Your.MD is on a mission to improve the way we seek health-related, namely self-diagnosis, information online. If you’ve ever tried to google your symptoms, you know it’s not for the faint hearted. The U.K. health startup wants to change that via its ‘smart health assistant’ app for smartphones.
Powered by AI and machine learning, along with data it’s licensed from the National Health Service (NHS), Your.MD aims to more efficiently provide information about your medical conditions, possible causes and what steps you should take to remedy your illness, including, of course, when to see a doctor.
In this way it can be seen as a competitor to the U.K. taxpayer-funded NHS 111 service, in addition to global players, such as Symptomate, webMD, and Google Doctor.
Your.MD CEO Matteo Berlucchi tells me the app offers a “smart health assistant that gives accurate, understandable and fast health information that is relevant,” acting as a first line alternative to waiting days or weeks to see a doctor, or relying on information on the internet that is “immediate, but not screened by medical professionals or tailored to their health profile.”
At same time, by employing AI, it aims to be highly scalable and, well, smarter than a simple database, even one that is designed to be consumer-friendly and written by medical professionals.
“The solution we provide is scalable because of artificial intelligence, so that you can offer it to more and more people and make it better,” says Berlucchi. “If we had developed an app that connects users to a real doctor, we would still be relying on the scarcest resource (doctors) thus making the service worse as it gets more successful.”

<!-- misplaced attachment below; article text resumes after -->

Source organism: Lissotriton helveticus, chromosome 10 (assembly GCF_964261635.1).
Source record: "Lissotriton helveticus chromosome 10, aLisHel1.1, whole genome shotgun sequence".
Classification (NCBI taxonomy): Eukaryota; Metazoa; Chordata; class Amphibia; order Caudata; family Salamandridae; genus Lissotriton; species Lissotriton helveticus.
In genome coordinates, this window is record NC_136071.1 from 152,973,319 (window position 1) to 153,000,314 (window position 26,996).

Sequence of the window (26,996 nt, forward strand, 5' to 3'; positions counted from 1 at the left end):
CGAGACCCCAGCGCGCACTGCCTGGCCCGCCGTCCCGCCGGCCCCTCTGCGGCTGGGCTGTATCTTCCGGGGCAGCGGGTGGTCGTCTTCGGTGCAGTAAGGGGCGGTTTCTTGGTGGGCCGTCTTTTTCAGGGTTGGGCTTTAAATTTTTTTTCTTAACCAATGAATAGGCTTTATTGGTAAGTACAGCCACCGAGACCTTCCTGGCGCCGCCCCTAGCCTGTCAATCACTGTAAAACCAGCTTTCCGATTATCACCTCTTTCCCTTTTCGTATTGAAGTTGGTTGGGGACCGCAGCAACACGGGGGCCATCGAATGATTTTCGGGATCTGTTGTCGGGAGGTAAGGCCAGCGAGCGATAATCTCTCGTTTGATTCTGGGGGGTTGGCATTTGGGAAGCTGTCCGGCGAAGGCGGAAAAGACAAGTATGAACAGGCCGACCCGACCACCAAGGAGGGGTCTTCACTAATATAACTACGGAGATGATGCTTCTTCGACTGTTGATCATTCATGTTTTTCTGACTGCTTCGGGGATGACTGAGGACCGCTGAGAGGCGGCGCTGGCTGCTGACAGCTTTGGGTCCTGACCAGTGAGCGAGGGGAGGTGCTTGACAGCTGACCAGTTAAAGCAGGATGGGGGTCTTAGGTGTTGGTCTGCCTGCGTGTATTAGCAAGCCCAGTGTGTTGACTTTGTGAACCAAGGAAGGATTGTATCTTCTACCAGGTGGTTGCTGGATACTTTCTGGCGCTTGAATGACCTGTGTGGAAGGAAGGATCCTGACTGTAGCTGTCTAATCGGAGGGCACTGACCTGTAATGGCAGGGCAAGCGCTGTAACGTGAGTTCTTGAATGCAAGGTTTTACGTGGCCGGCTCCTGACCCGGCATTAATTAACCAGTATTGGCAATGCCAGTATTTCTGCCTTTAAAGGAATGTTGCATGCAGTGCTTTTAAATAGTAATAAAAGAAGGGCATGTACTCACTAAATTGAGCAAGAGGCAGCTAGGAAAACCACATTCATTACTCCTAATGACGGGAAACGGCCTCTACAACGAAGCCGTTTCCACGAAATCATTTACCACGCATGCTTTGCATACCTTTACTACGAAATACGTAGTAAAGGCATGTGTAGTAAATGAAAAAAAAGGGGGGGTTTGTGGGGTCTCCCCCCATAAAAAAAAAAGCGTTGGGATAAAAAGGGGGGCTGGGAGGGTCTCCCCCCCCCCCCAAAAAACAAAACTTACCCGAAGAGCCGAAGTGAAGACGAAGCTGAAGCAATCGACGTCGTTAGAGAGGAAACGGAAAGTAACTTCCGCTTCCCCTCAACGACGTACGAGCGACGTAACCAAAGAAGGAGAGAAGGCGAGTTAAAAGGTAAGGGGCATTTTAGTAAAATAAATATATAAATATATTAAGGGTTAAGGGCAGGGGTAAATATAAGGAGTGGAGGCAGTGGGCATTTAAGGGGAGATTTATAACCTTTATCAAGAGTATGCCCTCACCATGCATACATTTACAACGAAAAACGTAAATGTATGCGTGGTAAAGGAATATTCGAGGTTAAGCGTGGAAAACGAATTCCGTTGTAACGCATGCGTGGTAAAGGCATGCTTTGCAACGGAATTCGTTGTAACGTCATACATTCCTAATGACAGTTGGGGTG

That’s likely a thinly veiled dig at telemedicine apps like Meedoc that effectively let you ‘Skype’ your doctor.
“We are trying to build a personal health assistant that people can use to find out what to do when they are unwell. In order to achieve this result without the support of human beings, you need to train an AI system to ask the same questions a doctor would ask and back the results up with reliable and clinically assured medical information,” he says.
Specifically, by looking at the correlations in the patterns of users’ symptoms and profiles, the system claims to learn continuously and become smarter in assessing the chances of a user suffering from a particular condition.
“The more people report the symptoms of the seasonal flu in a town, the higher the probability that the next user from the same place complaining about high fever and coughing will have picked up the same flu strain,” adds Berlucchi.
To that end, Your.MD has raised a $5 million seed round led by Smedvig Capital, with participation from existing angel investors. The app is free, but the London-based startup is eyeing up launching “value added services,” such as the option to talk to a doctor, get more specialised information, book a test and more